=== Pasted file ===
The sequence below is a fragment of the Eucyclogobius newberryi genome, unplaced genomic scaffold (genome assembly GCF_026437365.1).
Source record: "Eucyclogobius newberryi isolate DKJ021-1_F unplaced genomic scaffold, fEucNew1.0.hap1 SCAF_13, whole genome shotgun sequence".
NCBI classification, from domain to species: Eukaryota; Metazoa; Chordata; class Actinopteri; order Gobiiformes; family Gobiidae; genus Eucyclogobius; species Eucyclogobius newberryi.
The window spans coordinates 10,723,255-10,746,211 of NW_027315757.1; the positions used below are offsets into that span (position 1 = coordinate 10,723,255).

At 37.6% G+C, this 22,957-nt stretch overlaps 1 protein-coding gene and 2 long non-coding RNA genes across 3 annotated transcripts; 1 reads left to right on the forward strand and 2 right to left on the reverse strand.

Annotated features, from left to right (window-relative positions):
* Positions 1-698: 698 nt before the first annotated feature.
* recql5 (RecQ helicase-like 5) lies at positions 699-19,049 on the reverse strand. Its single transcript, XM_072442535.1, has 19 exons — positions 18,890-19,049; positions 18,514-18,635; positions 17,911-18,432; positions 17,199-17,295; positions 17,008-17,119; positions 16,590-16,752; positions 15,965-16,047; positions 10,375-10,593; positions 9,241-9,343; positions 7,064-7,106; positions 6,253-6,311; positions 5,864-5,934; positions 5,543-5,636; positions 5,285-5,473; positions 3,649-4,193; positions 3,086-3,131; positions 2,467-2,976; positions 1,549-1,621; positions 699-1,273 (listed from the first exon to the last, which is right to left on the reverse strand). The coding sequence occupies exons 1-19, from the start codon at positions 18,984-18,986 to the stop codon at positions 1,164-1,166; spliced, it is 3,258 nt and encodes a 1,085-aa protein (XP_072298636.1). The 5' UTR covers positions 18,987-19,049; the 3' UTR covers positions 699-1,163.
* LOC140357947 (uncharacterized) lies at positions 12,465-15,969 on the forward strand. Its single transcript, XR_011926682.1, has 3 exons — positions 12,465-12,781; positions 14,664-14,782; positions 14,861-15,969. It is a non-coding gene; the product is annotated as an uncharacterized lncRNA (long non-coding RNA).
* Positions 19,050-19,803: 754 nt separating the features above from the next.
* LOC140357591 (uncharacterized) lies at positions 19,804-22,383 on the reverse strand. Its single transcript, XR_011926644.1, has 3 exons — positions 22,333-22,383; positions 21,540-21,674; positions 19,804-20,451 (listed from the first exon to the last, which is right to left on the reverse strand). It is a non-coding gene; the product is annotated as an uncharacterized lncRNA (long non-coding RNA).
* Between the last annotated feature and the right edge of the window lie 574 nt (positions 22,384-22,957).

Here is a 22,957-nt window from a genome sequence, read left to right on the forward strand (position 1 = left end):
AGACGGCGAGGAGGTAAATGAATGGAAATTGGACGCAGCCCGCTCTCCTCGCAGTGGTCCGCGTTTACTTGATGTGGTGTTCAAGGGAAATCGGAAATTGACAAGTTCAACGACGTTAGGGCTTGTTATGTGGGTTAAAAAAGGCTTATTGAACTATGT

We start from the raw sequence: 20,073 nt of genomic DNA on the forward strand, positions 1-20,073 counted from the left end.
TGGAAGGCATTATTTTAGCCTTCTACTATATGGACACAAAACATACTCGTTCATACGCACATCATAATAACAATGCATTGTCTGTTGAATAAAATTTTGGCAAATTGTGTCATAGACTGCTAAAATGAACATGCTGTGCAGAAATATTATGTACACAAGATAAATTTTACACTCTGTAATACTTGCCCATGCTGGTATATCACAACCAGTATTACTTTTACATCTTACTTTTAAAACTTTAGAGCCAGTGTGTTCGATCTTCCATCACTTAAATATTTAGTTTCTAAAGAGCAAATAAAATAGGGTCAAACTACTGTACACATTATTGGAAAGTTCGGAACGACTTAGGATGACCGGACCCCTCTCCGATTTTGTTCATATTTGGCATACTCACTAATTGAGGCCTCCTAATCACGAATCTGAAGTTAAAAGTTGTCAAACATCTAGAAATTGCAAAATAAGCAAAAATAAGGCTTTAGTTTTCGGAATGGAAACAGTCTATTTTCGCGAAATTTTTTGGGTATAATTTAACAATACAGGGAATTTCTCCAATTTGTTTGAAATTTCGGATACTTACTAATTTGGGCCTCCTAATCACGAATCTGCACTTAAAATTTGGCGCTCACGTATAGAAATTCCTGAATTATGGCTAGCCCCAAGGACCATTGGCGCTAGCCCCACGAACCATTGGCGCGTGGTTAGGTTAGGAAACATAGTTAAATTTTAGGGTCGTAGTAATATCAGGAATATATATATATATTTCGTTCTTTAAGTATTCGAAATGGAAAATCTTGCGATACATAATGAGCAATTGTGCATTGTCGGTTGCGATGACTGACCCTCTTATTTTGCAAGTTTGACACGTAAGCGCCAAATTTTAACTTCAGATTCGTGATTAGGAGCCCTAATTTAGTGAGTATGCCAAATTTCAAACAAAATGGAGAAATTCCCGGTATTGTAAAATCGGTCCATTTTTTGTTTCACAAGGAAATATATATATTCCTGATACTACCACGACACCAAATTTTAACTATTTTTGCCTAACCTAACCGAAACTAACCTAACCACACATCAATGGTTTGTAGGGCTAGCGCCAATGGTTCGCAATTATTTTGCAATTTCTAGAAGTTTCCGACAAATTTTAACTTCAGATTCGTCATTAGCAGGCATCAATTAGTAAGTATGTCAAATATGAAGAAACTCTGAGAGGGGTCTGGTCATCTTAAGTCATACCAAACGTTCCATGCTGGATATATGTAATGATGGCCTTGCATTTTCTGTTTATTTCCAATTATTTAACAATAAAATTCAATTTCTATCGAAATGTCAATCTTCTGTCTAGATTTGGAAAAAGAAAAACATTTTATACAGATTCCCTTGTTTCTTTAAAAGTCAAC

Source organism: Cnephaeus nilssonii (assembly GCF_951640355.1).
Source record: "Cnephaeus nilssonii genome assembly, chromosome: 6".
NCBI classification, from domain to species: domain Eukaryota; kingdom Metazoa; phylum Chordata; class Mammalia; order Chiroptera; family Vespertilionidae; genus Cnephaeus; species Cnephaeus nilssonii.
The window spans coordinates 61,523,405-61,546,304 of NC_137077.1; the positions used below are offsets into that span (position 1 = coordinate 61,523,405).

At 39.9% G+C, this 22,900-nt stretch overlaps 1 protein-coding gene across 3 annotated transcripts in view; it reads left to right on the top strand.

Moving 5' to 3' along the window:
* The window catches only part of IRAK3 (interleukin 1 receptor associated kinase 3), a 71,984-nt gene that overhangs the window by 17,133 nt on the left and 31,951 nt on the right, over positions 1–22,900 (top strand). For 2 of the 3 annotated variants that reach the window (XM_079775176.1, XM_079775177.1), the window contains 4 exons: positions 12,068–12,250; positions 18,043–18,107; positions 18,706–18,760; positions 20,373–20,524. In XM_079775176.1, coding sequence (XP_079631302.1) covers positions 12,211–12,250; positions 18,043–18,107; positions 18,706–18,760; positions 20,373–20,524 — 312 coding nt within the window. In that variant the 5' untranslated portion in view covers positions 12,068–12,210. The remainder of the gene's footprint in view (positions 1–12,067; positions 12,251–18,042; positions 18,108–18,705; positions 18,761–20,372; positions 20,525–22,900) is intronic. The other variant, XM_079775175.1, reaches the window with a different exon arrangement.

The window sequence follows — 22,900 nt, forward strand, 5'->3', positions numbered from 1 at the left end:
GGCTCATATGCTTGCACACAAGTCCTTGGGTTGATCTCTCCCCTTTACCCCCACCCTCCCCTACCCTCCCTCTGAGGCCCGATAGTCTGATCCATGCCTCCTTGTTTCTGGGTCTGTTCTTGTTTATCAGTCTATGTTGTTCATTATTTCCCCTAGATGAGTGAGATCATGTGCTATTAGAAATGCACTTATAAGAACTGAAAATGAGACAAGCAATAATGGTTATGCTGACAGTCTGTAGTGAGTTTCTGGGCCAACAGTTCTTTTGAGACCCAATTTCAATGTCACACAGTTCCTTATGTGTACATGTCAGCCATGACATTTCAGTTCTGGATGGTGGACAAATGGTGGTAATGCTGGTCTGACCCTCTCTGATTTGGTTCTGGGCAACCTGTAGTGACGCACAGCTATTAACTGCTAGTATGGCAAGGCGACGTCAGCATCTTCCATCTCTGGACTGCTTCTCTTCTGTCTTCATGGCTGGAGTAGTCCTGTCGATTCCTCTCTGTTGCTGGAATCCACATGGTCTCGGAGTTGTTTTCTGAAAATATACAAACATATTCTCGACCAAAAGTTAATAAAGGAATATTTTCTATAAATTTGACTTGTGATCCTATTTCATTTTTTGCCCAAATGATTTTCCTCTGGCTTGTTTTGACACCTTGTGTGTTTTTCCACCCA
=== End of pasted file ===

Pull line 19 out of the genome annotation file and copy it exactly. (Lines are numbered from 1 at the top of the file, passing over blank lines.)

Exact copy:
NCBI classification, from domain to species: domain Eukaryota; kingdom Metazoa; phylum Chordata; class Mammalia; order Chiroptera; family Vespertilionidae; genus Cnephaeus; species Cnephaeus nilssonii.